Leading in Weariness
I don’t know about you, but I find myself tired and weary this spring. Easter is over, the trees and flowers are coming alive, and yet I feel like the struggling hydrangea plant in my backyard—more dry twigs than new growth. I’m not a gardener at all, but I find myself wondering if I was supposed to prune it over the winter. Do I leave the brittle twigs alone or try to remove them now? And that gets me thinking—are there areas of my life that I should have been allowing God to prune? Am I feeding myself with quality time with God in His Word, in silence, listening to His voice? Or have I been running around once again trying to live, serve, and lead out of my own strength, leaving myself weary?
I have the habit of doing too much, and when life gets busy, it tends to become more about me and less about Him. My time with God can easily become something I do, rather than a relationship that I cultivate. I don’t want to just check God off my to-do list or to lead without Him, but sometimes that is what I’m doing. During my current tired time, God has been reminding me of Gideon. In the book of Judges, Israel is being oppressed by the Midianites, and God calls Gideon to rescue the Israelites. We probably all know at least a little bit of this story, since it seems to be a favorite in kids ministry. But it bears repeating here. Gideon is afraid and by no means feels up to this task, but he follows God’s commands (after testing God many times) and amasses an army of over 30,000 men. But the Lord says in Judges 7:2–4, 7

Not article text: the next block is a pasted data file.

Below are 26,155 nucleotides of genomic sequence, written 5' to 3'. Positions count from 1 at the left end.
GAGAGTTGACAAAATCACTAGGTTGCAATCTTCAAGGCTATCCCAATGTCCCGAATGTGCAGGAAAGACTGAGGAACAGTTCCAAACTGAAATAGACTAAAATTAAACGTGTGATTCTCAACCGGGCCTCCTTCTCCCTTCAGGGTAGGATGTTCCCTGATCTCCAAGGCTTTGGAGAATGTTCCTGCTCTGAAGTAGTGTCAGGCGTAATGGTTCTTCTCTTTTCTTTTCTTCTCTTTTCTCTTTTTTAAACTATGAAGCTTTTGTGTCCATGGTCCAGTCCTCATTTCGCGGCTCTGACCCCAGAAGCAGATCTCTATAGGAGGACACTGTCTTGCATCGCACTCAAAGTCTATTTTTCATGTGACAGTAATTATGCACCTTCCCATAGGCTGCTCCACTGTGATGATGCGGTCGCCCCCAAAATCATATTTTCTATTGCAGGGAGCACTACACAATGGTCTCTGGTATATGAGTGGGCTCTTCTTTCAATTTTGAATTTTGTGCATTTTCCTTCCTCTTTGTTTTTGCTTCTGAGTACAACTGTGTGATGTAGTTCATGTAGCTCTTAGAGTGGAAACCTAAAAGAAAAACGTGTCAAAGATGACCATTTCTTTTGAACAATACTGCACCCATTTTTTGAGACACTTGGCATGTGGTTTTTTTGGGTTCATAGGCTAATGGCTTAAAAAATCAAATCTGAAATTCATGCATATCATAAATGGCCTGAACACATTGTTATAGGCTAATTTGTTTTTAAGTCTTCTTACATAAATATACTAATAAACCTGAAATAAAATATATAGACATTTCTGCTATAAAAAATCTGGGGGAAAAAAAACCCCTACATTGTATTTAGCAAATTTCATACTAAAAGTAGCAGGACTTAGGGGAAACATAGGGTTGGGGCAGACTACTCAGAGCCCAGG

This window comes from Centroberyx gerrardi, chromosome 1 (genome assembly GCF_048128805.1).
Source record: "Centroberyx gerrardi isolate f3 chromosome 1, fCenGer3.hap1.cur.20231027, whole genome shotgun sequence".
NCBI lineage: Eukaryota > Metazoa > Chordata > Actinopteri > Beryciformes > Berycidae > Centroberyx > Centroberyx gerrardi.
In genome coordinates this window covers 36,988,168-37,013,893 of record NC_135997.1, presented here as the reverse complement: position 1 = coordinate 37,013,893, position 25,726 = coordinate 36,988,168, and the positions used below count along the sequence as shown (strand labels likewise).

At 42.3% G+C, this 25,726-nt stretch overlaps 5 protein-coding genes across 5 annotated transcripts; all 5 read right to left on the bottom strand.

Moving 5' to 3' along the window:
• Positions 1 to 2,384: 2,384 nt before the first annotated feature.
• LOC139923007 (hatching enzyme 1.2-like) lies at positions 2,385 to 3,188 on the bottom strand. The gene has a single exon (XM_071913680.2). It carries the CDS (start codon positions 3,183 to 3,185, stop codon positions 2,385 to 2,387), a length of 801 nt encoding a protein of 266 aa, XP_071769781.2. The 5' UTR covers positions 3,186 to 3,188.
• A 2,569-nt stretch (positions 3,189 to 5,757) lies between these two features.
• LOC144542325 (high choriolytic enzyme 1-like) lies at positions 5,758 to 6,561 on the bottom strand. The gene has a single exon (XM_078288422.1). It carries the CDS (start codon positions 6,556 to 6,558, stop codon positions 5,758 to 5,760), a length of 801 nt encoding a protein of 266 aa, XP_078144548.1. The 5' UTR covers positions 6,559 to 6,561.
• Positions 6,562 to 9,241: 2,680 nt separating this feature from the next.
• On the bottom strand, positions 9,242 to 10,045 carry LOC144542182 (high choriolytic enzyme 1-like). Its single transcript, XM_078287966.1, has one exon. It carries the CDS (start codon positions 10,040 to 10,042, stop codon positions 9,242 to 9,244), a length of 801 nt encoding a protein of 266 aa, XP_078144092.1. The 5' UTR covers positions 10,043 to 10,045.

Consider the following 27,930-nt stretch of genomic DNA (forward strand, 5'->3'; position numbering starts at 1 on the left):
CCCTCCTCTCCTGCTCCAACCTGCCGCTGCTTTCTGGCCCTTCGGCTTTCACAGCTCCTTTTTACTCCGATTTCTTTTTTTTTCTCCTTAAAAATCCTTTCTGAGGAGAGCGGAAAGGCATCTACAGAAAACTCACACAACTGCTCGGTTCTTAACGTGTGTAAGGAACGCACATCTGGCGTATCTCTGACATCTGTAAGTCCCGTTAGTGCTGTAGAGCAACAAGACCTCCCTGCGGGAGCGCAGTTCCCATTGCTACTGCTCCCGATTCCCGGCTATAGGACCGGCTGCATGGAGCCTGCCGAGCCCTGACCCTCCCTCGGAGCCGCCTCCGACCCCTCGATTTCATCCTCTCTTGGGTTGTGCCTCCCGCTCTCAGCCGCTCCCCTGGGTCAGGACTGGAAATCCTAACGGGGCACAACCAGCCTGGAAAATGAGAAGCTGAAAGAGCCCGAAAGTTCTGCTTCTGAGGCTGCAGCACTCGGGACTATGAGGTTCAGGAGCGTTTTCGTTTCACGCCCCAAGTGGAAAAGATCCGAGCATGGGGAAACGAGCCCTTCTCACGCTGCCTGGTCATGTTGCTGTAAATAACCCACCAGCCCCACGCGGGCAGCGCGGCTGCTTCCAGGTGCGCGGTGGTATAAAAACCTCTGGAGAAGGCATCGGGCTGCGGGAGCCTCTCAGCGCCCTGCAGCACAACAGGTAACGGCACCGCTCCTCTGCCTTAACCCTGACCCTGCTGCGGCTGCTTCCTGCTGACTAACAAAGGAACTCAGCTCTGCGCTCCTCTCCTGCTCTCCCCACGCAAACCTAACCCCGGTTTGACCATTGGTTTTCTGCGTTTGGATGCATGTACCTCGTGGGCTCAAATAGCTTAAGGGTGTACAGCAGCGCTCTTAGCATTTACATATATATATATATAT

The Lord said to Gideon, “You have too many men. I cannot deliver Midian into their hands, or Israel would boast against me, ‘My own strength has saved me.’ Now announce to the army, ‘Anyone who trembles with fear may turn back and leave Mount Gilead.’” So twenty-two thousand men left, while ten thousand remained. But the Lord said to Gideon, “There are still too many men. Take them down to the water, and I will thin them out for you there. If I say, ‘This one shall go with you,’ he shall go; but if I say, ‘This one shall not go with you,’ he shall not go.” The Lord said to Gideon, “With the three hundred men that lapped I will save you and give the Midianites into your hands, Let all the others go home.”
‘This one shall go with you,’ he shall go; but if I say, ‘This one shall not go with you,’ he shall not go.” The Lord said to Gideon, “With the three hundred men that lapped I will save you and give the Midianites into your hands, Let all the others go home.”
God didn’t want Gideon or the people of Israel to feel self-sufficient. He wanted the people to know that it was only through God that they were saved. And the same goes for me. God doesn’t give me a ministry to lead because I am self-sufficient. He asks me to use my gifts, but He wants my reliance to be on Him and not myself. So in this time that I am feeling dry, I will trust God to lead me. With each volunteer who says “we’re moving” or “I need a break” when I already feel stretched thin, I will remember Gideon and try to rely more on what God can do than what I can do. I will listen and spend time with just him—refocusing on Him, refilling my tank so that I can lead where God asks and go where He says. So what about you? How are you doing this spring?